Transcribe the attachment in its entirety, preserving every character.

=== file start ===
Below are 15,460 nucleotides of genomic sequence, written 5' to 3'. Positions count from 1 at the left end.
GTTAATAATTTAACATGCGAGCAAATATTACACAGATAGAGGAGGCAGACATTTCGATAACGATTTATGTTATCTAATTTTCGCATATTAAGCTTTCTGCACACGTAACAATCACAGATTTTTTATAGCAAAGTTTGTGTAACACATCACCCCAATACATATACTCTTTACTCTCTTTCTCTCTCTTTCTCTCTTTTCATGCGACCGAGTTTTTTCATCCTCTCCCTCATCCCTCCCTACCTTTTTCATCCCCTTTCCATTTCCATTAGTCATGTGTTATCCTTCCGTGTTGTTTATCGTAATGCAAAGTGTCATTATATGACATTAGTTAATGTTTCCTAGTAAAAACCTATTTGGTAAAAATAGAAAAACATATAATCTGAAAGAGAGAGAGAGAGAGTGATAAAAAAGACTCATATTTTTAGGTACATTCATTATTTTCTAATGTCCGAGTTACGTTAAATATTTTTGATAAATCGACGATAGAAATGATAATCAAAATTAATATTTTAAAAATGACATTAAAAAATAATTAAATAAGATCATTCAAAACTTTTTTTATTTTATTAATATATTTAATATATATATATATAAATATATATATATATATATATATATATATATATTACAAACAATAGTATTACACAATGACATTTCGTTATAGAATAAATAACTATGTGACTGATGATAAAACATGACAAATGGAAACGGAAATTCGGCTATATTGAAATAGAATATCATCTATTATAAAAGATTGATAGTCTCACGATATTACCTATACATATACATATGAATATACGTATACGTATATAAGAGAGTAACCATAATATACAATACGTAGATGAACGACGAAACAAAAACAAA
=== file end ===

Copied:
Below are 15,460 nucleotides of genomic sequence, written 5' to 3'. Positions count from 1 at the left end.
GTTAATAATTTAACATGCGAGCAAATATTACACAGATAGAGGAGGCAGACATTTCGATAACGATTTATGTTATCTAATTTTCGCATATTAAGCTTTCTGCACACGTAACAATCACAGATTTTTTATAGCAAAGTTTGTGTAACACATCACCCCAATACATATACTCTTTACTCTCTTTCTCTCTCTTTCTCTCTTTTCATGCGACCGAGTTTTTTCATCCTCTCCCTCATCCCTCCCTACCTTTTTCATCCCCTTTCCATTTCCATTAGTCATGTGTTATCCTTCCGTGTTGTTTATCGTAATGCAAAGTGTCATTATATGACATTAGTTAATGTTTCCTAGTAAAAACCTATTTGGTAAAAATAGAAAAACATATAATCTGAAAGAGAGAGAGAGAGAGTGATAAAAAAGACTCATATTTTTAGGTACATTCATTATTTTCTAATGTCCGAGTTACGTTAAATATTTTTGATAAATCGACGATAGAAATGATAATCAAAATTAATATTTTAAAAATGACATTAAAAAATAATTAAATAAGATCATTCAAAACTTTTTTTATTTTATTAATATATTTAATATATATATATATAAATATATATATATATATATATATATATATATATTACAAACAATAGTATTACACAATGACATTTCGTTATAGAATAAATAACTATGTGACTGATGATAAAACATGACAAATGGAAACGGAAATTCGGCTATATTGAAATAGAATATCATCTATTATAAAAGATTGATAGTCTCACGATATTACCTATACATATACATATGAATATACGTATACGTATATAAGAGAGTAACCATAATATACAATACGTAGATGAACGACGAAACAAAAACAAA